With over 500 miles of fairly hard, fast riding there have been no issues whatsoever.  Both wheels are still perfectly true, and neither Mark nor I noticed any flex.  The Crest rims are pretty awesome–for the right application. I wouldn’t build a set of these for someone who weighed over 200lbs or rode with the grace of a jackhammer.  They’re just too light.  NoTubes has a 190lbs rider weight limit on their complete Crest 29er wheelset, but honestly I’d be hesitant to put anyone my weight (175lbs) or above on these rims without first getting a good feel for how they ride since weight is only one of several factors that comes into play when designing wheels for someone.  I had a college roommate who probably only weighed 150lbs and yet he was able to twist a solid chromoly spindle off some nice 3-piece BMX cranks with bunny hops less than two feet high.  Some people are just harder on stuff than others.

Bottom Line

For XC use under lighter riders who aren’t too abusive, the Crest 29er rims work really well when built properly.  They’re light, stiff enough, wide, and set the standard for tubeless systems (like all NoTubes rims).  I’d recommend using a good wheelbuilder since these would be a tough first set of rims to build yourself.  A poor build is a sure fire way to have trouble with the Crest 29ers–not enough or uneven spoke tension simply will not hold up with rims this light.  And if you happen to be looking for a good builder, (warning – shameless plug ahead) I recently took the plunge and started my own wheel building business, Southern Wheelworks, and I’d love to build you some wheels!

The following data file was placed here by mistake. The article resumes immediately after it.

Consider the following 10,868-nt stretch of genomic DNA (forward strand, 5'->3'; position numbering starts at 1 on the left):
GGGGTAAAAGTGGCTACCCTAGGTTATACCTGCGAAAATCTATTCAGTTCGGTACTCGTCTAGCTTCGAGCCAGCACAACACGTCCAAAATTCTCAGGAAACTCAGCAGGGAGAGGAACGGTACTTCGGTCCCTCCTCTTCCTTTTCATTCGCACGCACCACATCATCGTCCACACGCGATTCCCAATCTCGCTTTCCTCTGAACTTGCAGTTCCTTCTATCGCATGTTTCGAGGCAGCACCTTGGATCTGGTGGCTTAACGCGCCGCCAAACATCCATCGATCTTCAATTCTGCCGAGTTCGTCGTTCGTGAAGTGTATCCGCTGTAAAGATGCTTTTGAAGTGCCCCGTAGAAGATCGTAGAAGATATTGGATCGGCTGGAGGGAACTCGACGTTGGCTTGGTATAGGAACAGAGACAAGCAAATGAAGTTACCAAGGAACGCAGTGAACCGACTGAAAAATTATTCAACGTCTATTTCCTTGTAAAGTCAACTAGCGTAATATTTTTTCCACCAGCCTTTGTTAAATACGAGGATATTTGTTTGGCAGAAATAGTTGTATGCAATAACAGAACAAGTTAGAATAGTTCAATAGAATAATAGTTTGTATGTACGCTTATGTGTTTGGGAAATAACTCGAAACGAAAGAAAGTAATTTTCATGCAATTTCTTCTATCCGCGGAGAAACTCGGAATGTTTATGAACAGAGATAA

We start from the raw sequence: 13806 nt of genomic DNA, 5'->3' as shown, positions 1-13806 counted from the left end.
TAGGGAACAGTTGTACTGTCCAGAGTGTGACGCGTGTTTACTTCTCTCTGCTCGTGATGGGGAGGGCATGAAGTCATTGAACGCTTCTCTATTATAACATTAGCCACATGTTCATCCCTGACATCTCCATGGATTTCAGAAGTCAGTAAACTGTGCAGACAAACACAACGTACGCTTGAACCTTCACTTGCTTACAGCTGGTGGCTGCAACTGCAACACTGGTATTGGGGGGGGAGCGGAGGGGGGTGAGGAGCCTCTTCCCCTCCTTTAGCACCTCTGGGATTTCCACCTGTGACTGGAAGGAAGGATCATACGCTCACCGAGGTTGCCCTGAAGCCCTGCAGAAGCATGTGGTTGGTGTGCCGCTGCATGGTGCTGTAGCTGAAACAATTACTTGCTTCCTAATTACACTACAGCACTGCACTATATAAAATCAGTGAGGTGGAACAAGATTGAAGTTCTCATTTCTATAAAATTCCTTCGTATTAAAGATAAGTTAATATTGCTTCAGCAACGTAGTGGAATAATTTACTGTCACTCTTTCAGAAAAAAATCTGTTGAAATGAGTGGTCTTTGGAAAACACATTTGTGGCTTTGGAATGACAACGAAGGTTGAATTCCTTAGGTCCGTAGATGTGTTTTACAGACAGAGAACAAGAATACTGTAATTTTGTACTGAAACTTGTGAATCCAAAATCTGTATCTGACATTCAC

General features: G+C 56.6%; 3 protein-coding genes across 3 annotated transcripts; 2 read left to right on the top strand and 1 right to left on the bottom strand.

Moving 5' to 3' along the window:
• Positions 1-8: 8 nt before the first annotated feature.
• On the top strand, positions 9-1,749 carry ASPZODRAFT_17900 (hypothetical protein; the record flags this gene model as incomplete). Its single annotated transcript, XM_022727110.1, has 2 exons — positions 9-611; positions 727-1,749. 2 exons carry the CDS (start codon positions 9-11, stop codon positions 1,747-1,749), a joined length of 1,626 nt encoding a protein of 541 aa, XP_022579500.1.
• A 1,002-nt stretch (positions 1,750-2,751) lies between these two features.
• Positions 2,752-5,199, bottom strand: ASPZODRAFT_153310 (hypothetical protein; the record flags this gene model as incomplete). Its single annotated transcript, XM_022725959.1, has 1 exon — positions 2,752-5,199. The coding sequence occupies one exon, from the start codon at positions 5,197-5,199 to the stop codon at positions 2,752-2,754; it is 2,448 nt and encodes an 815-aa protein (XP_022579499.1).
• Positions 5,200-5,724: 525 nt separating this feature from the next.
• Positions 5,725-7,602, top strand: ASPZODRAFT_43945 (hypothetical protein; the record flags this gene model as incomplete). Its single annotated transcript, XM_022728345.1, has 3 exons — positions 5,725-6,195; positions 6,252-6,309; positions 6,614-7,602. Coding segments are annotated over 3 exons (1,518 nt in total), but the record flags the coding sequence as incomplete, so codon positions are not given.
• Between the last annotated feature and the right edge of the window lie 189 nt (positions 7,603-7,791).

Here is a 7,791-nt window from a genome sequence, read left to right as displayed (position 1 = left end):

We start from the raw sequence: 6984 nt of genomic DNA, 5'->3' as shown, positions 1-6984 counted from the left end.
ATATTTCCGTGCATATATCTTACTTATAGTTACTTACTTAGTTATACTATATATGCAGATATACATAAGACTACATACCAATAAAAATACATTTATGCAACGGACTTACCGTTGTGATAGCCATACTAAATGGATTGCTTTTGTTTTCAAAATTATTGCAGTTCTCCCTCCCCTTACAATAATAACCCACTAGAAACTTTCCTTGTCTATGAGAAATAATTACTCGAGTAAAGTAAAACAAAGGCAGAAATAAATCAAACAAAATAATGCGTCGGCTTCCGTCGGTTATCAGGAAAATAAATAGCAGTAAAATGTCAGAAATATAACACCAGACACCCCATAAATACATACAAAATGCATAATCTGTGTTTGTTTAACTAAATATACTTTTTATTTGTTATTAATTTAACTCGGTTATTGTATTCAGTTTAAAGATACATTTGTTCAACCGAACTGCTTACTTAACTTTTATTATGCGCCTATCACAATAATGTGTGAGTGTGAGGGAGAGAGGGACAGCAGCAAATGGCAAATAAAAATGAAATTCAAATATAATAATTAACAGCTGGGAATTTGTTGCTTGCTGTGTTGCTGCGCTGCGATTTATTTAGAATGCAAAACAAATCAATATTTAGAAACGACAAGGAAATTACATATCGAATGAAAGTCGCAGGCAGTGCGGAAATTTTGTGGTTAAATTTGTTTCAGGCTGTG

Related posts:

  1. On Review: NOX Composites XCR-29 Carbon Rims
  2. Final Review: NOX Composites XCR-29 Carbon Rims
  3. On Review: Sarma Naran 80 Carbon Fat Bike Rims
  4. Custom-Built Wheel Review: Stan’s ZTR Arch EX 27.5/650b Rims and White Industries MI6 Hubs Assembled by Southern Wheelworks
  5. Stan’s the Man: Tubeless Carbon Rims and Fat Bike Wheel Prototype

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About dgaddis

I live in North Augusta, SC, and the Sumter National Forest is my home MTB shredding grounds. I love racing, even though I'm not that great at it, it's a lot of fun and good motivation to put in lots of miles. By day I'm a mechanical engineer and by night I run my own wheel building business, Southern Wheelworks.

24 thoughts on “Review: Stan’s NoTubes Crest 29er Rims

  1. “But are they too good to be true?”